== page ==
On September 10, 2013, one day after filing their answer, Defendants submitted a request for bifurcated discovery to the Honorable Joan M. Azrack, with the first phase of discovery being limited to whether Plaintiffs have standing to sue and whether they have suffered a constitutional violation. (Dkt. 11 at 2.) According to Defendants, the second phase, to which the parties would proceed if Plaintiffs established standing and a constitutional violation, would concern " the NYPD's general investigative policies and practices." (Dkt. 11 at 2.) Defendants' motion for bifurcated

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discovery was principally based on the arguments that Plaintiffs would be unable to make either showing, and that non-bifurcated discovery would " open up innumerable discovery disputes regarding the law enforcement privilege and waste judicial resources." (Dkt. 11 at 2.) Defendants advised Judge Azrack that, at the conclusion of the initial phase of bifurcated discovery, they would move to dismiss this action based on a lack of standing and the absence of any constitutional violation. (Dkt. 11 at 5.)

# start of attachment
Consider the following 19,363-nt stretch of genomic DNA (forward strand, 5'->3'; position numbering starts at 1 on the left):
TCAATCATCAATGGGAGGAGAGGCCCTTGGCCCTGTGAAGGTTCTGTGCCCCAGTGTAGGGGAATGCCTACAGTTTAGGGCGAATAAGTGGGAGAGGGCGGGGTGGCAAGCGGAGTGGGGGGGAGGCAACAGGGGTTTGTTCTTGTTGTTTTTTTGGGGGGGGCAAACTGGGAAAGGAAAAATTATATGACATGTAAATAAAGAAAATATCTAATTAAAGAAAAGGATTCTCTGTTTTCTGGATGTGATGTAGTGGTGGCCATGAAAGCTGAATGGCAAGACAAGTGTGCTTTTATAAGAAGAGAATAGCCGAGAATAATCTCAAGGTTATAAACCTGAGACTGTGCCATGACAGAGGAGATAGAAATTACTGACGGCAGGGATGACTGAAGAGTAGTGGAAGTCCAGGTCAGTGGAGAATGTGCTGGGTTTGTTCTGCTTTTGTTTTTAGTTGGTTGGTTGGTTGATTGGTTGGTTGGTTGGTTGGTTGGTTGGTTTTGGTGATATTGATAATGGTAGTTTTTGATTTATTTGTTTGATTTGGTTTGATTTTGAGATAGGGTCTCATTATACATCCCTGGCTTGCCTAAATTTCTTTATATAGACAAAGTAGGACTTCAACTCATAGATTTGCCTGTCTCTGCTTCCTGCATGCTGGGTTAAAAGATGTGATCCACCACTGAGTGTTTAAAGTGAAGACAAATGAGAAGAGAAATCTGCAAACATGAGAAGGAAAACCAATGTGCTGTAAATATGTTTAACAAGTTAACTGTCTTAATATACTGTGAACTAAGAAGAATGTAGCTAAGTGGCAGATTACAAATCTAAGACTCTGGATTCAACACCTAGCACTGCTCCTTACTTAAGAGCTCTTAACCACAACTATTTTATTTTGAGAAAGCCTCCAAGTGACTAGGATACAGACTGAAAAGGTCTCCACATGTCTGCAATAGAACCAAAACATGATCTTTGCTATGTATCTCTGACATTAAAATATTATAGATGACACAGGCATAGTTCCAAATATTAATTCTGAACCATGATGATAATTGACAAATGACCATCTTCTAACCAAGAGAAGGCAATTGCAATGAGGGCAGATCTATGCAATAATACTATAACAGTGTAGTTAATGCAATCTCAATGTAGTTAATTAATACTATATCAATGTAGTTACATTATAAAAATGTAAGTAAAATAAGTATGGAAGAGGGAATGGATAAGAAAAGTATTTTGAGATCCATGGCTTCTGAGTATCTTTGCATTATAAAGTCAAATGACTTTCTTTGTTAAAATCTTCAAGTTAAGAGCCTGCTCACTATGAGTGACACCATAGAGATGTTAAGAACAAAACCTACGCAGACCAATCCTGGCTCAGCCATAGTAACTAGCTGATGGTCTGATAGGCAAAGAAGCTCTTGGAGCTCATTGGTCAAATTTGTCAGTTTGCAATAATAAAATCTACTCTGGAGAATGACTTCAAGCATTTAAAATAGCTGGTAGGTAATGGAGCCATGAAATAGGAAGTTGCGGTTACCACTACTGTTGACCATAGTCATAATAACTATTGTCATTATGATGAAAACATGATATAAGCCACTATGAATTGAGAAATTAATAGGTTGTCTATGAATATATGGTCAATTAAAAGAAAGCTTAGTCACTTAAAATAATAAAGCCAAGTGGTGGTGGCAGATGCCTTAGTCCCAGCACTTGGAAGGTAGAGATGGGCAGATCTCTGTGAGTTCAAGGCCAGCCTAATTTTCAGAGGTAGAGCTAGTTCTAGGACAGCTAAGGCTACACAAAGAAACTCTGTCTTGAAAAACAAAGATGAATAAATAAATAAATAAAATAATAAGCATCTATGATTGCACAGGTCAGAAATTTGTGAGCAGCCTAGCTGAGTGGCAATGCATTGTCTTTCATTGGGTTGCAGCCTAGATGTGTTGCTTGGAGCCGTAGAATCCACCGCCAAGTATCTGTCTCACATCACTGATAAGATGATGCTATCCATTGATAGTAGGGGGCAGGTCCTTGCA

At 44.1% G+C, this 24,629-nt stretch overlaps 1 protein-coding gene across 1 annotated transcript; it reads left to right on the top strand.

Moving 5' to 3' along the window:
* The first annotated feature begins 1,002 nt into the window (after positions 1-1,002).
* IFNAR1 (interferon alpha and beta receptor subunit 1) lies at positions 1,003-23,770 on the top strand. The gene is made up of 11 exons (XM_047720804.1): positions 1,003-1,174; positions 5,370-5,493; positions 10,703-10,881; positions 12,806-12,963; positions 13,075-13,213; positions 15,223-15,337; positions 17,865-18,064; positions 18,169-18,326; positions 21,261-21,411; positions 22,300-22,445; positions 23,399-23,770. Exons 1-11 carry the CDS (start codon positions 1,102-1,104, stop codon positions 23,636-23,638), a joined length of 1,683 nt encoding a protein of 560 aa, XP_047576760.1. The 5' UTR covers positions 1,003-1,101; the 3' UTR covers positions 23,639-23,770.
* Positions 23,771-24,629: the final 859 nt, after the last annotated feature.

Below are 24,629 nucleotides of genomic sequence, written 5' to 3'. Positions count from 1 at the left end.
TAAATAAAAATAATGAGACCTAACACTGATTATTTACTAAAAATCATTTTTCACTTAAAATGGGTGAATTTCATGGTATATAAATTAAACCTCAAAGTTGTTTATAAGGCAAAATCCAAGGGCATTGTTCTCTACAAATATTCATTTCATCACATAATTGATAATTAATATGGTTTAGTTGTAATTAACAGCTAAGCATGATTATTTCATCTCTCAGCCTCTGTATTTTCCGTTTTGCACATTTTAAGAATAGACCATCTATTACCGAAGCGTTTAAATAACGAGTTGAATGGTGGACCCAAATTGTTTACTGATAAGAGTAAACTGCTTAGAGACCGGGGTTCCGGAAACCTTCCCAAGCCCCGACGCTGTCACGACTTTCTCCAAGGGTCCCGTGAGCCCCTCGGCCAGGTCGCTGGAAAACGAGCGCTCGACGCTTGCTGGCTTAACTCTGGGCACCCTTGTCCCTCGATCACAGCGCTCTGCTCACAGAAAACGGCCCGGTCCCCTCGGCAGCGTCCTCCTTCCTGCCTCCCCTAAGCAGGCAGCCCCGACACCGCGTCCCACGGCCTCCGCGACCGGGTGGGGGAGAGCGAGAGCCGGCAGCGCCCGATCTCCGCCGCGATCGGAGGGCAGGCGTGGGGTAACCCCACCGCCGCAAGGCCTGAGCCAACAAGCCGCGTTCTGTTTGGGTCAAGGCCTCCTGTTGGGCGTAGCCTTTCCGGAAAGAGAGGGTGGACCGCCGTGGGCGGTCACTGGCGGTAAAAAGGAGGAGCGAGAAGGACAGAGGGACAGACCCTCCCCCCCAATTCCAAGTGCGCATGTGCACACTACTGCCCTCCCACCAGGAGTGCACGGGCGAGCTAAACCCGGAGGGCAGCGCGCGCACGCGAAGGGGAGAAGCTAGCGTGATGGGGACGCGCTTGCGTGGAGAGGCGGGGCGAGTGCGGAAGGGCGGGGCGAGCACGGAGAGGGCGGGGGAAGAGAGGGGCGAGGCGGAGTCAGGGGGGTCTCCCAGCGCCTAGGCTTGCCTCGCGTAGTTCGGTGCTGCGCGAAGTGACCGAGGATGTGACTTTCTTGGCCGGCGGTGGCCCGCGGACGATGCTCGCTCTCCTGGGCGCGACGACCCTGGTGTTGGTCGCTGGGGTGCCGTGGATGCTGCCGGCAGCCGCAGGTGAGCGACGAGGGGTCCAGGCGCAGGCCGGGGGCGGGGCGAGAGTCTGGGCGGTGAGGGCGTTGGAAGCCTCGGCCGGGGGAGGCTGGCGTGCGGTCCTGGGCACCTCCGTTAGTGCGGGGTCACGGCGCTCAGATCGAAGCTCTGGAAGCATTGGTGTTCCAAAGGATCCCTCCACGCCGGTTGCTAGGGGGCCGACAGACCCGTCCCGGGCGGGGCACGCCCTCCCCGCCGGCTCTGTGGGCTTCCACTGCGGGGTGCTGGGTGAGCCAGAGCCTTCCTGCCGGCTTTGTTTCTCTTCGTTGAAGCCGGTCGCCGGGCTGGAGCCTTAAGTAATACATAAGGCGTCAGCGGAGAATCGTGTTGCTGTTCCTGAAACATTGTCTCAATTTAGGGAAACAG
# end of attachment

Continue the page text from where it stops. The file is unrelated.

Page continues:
On September 11, 2013, Plaintiffs filed a response in which they opposed Defendants' request for bifurcated discovery and informed Judge Azrack that Plaintiffs planned to seek leave to move for a preliminary injunction and for expedited discovery with respect to that motion. (Dkt. 12.)

On September 12, 2013, Plaintiffs filed a pre-motion conference request with this Court regarding the preliminary injunction motion and expedited discovery. (Dkt. 13.) Plaintiffs indicated that their motion would seek to have the Court: " (1) order the NYPD to segregate all existing records related to Plaintiffs' religious identity, speech, beliefs, and practices that are not supported by any individualized suspicion of Plaintiffs' wrongdoing, and prohibit any use or dissemination of such records; and (2) enjoin the NYPD from any investigation of Plaintiffs that is based solely or predominantly on their religion." (Dkt. 13 at 2.)